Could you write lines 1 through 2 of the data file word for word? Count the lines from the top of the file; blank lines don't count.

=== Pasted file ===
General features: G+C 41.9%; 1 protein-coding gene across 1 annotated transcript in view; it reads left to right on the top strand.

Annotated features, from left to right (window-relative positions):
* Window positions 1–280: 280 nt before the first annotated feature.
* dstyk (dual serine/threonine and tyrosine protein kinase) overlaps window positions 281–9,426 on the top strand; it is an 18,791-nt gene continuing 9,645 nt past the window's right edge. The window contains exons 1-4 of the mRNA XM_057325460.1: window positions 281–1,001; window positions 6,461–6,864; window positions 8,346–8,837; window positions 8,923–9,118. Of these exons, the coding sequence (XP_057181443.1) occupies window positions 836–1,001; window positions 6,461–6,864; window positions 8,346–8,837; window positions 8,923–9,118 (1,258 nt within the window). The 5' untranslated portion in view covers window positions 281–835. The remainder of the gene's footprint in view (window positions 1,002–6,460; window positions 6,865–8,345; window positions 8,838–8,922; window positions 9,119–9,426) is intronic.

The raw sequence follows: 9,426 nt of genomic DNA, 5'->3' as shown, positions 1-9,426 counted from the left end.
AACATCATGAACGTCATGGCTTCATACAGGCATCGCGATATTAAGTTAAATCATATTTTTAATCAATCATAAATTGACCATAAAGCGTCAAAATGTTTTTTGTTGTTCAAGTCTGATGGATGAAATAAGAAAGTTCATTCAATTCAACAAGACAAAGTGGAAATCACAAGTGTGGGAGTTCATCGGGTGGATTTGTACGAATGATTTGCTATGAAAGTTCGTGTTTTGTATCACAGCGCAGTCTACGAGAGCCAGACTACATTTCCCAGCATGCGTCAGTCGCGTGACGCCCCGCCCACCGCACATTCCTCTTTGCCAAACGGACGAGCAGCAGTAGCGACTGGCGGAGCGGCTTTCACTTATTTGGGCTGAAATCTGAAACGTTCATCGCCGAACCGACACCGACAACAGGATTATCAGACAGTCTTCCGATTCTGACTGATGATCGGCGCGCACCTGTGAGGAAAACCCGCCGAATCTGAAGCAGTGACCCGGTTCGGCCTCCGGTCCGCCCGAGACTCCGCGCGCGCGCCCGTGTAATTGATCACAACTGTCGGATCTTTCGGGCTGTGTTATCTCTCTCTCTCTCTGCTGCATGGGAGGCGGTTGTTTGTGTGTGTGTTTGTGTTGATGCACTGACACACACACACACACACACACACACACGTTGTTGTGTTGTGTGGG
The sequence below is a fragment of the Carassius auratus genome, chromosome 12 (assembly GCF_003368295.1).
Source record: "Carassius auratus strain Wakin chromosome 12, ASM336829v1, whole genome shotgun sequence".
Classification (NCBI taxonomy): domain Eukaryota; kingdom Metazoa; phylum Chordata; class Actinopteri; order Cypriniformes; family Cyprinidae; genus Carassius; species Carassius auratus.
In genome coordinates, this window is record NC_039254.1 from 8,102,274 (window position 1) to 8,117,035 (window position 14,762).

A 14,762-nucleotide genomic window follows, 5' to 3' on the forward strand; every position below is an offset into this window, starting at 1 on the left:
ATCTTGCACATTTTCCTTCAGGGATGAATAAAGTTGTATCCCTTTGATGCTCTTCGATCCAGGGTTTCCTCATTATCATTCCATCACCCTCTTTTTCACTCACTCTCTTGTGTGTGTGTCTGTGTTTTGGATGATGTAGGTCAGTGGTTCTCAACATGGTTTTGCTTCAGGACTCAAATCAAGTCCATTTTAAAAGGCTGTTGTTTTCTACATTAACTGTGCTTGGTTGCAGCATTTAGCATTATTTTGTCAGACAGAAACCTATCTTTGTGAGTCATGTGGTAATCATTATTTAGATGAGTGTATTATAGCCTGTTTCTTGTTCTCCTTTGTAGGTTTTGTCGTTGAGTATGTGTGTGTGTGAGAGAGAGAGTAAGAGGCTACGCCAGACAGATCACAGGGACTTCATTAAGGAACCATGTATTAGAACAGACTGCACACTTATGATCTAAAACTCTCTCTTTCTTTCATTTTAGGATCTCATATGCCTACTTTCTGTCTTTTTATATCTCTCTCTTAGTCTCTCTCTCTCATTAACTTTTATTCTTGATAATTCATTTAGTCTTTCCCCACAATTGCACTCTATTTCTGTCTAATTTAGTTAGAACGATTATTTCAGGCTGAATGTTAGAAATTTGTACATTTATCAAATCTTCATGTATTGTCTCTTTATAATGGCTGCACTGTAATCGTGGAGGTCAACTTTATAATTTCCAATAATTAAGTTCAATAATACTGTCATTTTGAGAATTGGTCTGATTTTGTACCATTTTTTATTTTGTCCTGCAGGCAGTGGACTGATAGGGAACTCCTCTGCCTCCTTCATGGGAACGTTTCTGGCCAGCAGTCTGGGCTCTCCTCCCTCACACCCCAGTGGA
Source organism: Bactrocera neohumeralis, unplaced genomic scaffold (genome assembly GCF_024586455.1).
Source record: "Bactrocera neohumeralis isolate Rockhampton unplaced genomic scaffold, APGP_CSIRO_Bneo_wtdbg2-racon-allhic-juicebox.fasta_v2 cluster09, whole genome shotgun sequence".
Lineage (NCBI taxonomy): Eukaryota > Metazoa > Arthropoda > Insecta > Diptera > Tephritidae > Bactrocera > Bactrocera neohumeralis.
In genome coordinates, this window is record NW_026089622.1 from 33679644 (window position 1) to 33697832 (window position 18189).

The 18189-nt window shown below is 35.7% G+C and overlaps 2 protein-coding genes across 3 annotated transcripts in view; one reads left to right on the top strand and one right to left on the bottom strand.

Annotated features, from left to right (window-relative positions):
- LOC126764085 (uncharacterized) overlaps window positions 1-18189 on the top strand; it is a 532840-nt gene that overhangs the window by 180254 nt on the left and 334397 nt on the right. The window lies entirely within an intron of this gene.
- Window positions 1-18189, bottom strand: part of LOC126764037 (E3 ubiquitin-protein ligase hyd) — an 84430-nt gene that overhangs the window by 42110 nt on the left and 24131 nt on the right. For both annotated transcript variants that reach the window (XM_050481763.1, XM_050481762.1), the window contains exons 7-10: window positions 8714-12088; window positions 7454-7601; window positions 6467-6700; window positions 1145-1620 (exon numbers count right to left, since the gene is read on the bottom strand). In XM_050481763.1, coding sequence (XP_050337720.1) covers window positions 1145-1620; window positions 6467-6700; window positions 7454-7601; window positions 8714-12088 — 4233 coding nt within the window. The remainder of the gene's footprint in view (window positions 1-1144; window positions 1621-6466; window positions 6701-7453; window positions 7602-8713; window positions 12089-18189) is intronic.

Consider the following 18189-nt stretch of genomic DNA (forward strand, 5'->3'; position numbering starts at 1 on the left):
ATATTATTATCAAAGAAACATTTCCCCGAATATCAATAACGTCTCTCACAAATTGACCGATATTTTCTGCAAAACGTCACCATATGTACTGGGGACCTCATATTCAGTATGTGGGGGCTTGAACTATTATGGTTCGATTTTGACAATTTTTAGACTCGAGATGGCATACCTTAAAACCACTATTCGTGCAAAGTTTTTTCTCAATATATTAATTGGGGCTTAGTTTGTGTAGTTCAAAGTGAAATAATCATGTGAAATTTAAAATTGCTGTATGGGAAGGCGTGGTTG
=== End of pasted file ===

General features: G+C 41.9%; 1 protein-coding gene across 1 annotated transcript in view; it reads left to right on the top strand.

Annotated features, from left to right (window-relative positions):